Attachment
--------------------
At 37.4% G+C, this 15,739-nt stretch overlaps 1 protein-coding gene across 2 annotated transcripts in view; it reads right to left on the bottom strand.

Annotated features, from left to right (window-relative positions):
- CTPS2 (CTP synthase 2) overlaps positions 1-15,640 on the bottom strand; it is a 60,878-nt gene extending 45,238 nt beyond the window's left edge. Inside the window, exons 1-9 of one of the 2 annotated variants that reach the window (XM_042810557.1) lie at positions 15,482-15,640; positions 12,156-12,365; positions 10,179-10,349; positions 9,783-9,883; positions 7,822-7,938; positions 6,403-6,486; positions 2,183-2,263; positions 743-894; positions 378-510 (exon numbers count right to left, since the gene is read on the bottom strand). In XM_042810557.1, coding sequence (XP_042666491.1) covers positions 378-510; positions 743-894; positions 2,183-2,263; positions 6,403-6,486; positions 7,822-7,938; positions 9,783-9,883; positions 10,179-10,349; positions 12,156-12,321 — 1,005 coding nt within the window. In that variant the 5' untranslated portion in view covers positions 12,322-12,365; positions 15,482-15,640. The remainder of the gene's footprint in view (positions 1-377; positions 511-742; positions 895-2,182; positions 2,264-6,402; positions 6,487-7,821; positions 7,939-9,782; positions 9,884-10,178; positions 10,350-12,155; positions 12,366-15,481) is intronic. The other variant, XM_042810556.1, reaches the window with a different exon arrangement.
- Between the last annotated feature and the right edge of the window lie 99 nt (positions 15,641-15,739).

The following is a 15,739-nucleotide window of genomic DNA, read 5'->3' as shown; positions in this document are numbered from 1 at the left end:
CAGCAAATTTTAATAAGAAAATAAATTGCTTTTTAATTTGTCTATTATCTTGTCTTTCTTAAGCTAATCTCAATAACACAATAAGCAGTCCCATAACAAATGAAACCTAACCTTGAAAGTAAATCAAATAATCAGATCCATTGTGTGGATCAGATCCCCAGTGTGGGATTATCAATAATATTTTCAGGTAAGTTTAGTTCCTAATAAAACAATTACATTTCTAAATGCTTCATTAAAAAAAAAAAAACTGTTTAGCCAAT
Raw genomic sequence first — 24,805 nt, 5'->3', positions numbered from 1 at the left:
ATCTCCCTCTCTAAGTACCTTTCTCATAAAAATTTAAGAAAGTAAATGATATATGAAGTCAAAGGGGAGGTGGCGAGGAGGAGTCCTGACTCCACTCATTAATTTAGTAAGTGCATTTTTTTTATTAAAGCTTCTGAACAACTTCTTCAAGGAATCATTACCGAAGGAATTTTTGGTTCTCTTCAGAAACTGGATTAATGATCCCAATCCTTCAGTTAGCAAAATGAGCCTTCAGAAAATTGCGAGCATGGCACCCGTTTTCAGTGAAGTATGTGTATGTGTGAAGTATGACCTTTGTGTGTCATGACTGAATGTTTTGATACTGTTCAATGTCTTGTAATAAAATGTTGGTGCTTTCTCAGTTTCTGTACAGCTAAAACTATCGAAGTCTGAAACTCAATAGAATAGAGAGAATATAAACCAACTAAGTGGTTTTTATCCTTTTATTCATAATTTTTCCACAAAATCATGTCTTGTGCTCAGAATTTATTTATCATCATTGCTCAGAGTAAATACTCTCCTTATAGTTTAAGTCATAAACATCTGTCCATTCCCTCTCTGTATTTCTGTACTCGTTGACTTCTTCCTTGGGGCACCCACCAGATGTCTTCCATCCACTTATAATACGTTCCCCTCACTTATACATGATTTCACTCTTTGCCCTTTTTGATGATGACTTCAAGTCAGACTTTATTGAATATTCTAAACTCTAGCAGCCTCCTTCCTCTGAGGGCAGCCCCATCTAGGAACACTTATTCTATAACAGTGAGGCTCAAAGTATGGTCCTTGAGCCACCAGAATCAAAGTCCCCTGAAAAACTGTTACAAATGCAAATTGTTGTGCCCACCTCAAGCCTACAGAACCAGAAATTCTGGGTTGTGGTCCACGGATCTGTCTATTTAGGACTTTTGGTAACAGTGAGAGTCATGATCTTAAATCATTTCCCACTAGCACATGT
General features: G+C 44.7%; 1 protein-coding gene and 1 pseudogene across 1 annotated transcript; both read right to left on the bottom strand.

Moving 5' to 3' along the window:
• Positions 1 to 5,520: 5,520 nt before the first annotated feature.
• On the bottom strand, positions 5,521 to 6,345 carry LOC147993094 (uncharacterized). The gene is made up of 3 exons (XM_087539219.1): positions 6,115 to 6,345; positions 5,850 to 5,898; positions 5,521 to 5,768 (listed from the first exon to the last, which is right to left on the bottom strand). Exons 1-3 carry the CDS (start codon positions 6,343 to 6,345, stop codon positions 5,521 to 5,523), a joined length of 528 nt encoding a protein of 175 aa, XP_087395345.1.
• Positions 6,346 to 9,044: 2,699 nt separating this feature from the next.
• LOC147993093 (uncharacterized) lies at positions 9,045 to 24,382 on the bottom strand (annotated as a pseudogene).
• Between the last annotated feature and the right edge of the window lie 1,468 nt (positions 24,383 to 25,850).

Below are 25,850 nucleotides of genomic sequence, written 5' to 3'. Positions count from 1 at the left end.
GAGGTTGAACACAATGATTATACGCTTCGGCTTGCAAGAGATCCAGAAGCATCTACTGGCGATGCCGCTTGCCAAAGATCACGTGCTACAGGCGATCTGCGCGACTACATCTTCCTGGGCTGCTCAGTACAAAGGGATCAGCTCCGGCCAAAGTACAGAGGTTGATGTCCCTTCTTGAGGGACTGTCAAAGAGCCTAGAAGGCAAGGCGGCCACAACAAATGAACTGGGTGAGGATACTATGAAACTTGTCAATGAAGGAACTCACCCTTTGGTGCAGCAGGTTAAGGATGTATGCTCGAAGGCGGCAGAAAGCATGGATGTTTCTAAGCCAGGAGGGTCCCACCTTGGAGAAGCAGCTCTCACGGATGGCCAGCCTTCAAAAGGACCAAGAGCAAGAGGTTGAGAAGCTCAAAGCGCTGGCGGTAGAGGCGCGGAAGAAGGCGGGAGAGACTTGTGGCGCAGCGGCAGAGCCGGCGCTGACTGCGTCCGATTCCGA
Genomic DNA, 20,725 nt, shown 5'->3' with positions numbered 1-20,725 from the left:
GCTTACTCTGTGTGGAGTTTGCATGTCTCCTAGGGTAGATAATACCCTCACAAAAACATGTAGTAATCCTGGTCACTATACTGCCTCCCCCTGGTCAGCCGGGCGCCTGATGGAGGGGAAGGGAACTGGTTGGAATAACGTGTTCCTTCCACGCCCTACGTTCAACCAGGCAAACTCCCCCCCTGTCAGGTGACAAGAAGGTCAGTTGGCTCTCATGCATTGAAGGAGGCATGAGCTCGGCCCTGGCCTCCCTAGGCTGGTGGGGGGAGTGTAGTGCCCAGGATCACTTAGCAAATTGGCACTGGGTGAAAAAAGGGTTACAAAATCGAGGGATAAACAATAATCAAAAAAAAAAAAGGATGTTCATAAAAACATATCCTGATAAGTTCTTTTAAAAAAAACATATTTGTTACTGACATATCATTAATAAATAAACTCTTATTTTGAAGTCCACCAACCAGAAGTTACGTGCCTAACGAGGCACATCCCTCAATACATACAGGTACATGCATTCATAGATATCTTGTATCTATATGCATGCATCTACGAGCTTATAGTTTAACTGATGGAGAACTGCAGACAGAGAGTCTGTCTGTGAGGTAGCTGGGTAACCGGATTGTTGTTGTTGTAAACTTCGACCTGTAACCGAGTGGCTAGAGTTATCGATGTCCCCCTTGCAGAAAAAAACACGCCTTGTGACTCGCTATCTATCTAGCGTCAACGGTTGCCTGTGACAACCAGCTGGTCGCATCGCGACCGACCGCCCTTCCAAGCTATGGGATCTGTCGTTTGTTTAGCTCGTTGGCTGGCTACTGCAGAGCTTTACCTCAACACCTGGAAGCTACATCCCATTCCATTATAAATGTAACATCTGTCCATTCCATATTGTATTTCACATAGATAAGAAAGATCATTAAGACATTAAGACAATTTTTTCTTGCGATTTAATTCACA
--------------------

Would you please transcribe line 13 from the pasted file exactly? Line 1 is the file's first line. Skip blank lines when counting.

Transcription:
• Positions 6,346 to 9,044: 2,699 nt separating this feature from the next.